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At the 2018 American Society of Hematology Annual Meeting, the AML Global Portal (AGP) attended a poster discussion session. At this session, Alice Mims, The Ohio State University, Columbus, US, discussed new novel agents in acute myeloid leukemia (AML).
The standard cytarabine and anthracyclines through the “3 + 7 regimen” have been the mainstay treatment for AML. The speaker highlighted that times are really changing for AML: “a few years ago, initial treatment decisions were based on age, performance status and co-morbidities”. Data from cytogenetics and molecular mutations usually return after patients had started therapy and would be used to decide whether to perform allogeneic transplantation or consolidative regimens. For patients who were not candidates, a lower intensity treatment is administered or if necessary they receive supportive care in hospice. In 2017, four new drugs including midostaurin (for newly diagnosed FLT3-mutated AML patients), enasidenib (for IDH2-mutated relapsed/refractory AML patients), CPX-351 (therapy-related AML, or AML with MDS-related changes) and gemtuzumab ozogamicin (GO) have been approved by the US Food and Drug Administration (FDA), and several more ongoing studies will support new promising treatments for AML.
The speaker then discussed three abstracts (#7017, #7019 and #7020) presented at the ASCO hematology poster session.
Quizartinib is a highly potent second-generation FLT3 inhibitor with strong clinical anti-leukemic activity in patients with FLT3-ITD mutated R/R AML. In order to assess quizartinib activity in patients with prior FLT3 tyrosine kinase inhibition therapy, Mark J. Levis, Johns Hopkins University, Baltimore, MD, and colleagues performed a post-hoc exploratory analysis on two phase II studies (NCT01565668 [study A] & NCT00989261 [study B]), which both evaluated quizartinib monotherapy in FLT3 mutated R/R AML patients.
Of the 261 FLT3-ITD mutated patients enrolled in study A, 27 patients had prior therapy with sorafenib or midostaurin. Composite complete remission (CRc) and overall response rates (ORR) with quizartinib were 33% (9/27) and 67% (18/27), respectively, in prior-TKI-treated patients, compared with 53% (117/221) and 75% (165/221), respectively, in the TKI-naive patients.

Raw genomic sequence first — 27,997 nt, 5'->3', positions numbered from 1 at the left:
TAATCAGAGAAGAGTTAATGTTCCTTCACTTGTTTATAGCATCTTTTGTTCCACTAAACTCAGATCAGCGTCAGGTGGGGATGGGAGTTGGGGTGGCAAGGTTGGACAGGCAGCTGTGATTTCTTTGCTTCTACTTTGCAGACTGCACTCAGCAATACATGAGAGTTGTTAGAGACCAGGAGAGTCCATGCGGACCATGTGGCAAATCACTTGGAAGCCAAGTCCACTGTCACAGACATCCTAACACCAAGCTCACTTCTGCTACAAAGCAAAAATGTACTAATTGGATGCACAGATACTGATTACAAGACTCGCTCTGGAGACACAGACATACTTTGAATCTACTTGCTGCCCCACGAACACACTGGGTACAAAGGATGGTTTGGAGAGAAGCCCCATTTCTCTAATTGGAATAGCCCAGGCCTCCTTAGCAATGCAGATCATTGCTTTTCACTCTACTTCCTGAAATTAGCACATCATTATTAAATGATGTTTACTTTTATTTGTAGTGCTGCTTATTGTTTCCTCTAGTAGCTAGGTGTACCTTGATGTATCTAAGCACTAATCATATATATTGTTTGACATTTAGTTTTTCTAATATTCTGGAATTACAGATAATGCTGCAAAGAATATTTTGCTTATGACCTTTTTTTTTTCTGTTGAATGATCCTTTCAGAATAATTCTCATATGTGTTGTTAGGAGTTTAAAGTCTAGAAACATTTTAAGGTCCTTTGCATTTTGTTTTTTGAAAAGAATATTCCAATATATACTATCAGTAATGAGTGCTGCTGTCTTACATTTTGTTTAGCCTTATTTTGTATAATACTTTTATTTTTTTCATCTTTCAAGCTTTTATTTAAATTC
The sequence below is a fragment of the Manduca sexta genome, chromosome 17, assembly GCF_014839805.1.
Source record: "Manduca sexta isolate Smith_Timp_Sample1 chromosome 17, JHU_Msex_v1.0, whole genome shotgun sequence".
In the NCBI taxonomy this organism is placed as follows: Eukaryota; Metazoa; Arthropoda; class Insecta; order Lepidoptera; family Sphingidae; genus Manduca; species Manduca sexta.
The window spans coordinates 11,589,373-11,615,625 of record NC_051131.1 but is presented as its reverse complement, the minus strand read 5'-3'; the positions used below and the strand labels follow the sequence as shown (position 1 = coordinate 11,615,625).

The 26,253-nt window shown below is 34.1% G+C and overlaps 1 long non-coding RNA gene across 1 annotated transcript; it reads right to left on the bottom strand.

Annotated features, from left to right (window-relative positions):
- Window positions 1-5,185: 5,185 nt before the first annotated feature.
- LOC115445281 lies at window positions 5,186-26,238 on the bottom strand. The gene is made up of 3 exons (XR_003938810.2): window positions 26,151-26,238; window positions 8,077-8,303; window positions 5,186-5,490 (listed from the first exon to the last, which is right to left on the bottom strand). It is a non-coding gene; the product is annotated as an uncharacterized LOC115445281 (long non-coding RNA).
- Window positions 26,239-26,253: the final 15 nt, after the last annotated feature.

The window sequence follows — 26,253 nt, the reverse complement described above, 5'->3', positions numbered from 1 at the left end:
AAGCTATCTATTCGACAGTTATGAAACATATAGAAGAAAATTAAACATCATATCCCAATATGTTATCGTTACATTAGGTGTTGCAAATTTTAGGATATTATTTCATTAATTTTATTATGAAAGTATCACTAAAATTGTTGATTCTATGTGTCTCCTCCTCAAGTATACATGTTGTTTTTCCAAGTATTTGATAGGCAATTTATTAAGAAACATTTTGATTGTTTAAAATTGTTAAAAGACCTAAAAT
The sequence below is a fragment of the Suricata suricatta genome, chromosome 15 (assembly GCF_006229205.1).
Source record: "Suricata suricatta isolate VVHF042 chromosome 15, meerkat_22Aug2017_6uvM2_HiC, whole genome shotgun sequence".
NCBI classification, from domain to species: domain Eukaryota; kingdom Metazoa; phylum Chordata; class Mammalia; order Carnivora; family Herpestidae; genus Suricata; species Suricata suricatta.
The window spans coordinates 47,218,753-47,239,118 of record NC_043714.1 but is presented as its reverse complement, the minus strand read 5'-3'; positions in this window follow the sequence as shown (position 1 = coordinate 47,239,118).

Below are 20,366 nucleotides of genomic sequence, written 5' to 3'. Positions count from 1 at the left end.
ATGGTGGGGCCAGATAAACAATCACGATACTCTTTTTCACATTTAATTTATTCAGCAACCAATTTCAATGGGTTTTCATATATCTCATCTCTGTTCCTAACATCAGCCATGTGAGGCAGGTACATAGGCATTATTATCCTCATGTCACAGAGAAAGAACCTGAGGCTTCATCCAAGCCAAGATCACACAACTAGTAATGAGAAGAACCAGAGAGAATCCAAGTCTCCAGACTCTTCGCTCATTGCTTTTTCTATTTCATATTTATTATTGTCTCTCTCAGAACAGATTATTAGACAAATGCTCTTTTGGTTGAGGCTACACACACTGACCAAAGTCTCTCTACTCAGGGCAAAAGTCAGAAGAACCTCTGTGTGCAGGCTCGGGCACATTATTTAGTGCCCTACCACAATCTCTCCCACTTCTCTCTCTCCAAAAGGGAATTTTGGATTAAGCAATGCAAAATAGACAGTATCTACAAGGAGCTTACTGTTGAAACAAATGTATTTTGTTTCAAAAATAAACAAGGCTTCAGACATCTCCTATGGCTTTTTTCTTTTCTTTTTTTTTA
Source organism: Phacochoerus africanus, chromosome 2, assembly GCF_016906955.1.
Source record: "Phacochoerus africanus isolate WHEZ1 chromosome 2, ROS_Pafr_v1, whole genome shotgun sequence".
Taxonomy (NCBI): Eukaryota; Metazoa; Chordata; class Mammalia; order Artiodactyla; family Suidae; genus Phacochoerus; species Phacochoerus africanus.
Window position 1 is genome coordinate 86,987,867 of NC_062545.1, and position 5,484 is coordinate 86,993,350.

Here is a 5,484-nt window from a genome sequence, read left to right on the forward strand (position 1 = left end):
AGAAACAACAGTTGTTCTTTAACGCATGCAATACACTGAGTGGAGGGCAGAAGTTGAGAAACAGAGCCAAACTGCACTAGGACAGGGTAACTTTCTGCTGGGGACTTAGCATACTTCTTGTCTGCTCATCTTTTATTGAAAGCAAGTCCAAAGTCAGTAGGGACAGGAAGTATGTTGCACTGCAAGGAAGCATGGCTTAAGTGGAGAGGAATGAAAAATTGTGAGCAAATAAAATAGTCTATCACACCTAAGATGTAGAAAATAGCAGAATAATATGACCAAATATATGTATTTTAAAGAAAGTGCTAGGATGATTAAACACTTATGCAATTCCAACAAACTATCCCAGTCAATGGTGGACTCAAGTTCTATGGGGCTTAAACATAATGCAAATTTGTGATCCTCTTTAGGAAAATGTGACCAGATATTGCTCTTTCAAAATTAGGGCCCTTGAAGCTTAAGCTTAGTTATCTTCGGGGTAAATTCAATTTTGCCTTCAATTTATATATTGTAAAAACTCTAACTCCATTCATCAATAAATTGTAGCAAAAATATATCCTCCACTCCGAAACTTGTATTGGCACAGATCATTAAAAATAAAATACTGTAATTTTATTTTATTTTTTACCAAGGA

Of the 72 patients enrolled in study B, 11 patients had received prior TKIs. CRc and ORR were 36% (4/11) and 45% (5/11), respectively, in prior-TKI-treated pts, compared with 48% (29/61) and 69% (42/61), respectively, in the TKI-naive patients. Six of these patients in this post-hoc analysis were bridged to allogeneic transplantation.
Alice Mims concluded that the findings of this study suggest that “quizartinib may be a reasonable method to try to allow for a few months of disease control, or as a potential bridge to transplantation in patients with prior FLT3 inhibitor exposure”
Dr. Mims then discussed a new target in AML, bromodomain and extraterminal domain (BET) proteins. BET proteins are epigenetic readers and function by binding acetylated lysines on histones to recruit the mediator complex and other proteins to chromatin. In AML, BET proteins are upregulated and this can lead to abnormal transcriptional programs.
The speaker then discussed a study by Gautam Borthakur from the MD Anderson Cancer Center, Houston, TX. Borthakur et al. reported preliminary data from an ongoing phase I, first-in-human, dose escalation study (NCT02391480) of ABBV-075, a BET inhibitor, in patients with R/R AML. The recommended phase 2 dose was determined in patients with solid tumors.
In this study, 23 R/R AML patients were first treated with monotherapy (n = 12) and if there was no response, they went on to receive combination with venetoclax (n = 11). At present, there has been no report of any dose-limiting toxicities. Most common grade 3–4 treatment-emergent adverse events include anemia (52%), thrombocytopenia (44%) and febrile neutropenia (26%). The ORR for evaluable patients was 17.6% (3/17).
In summary, “ABBV-075 was well tolerated and showed antileukemic effects in patients with R/R AML”.
Dr. Mims then described another target in AML, AXL. AXL overexpression has been reported to be an independent negative prognostic factor in AML. Bjorn T. Gjertsen and colleagues reported data from a phase I/II study of bemcentinib (BGB324), a first-in-class, oral selective inhibitor of AXL, in 32 patients with R/R AML or MDS.
The maximum tolerated dose for BGB324 was 200 mg orally daily. Three patients achieved CR (AML [n = 1], MDS [n = 2]) with AML and three patients had partial remissions (AML [n = 2], MDS [n = 1]). Additionally, pretreatment soluble AXL levels appear to be decreased in responders versus non-responders. “Soluble AXL levels may be a predictive biomarker for AXL inhibition”, however further investigations are required Dr. Mims noted.
In conclusion, Dr. Mims highlighted that both BET and AXL inhibition appeared to be new and exciting targets in myeloid malignancies. Identifying response predictors to these novel agents would be crucial.
Prof. Agnieszka Wierzbowska | ASH 2017 | Take home messages for Poland from ASH 2017
59th ASH Annual Meeting and Exposition, 9 - 12 Dec 2017, Atlanta, GA Professor Agnieszka Wierzbowska Copernicus Memorial Hospital, Lodz, PL
Five new powerful weapons against AML
This quintet of new drugs is likely to reshape the therapeutic landscape of AML. patients and physicians will now have the help of several new recruits in their fight against this lethal blood cancer.
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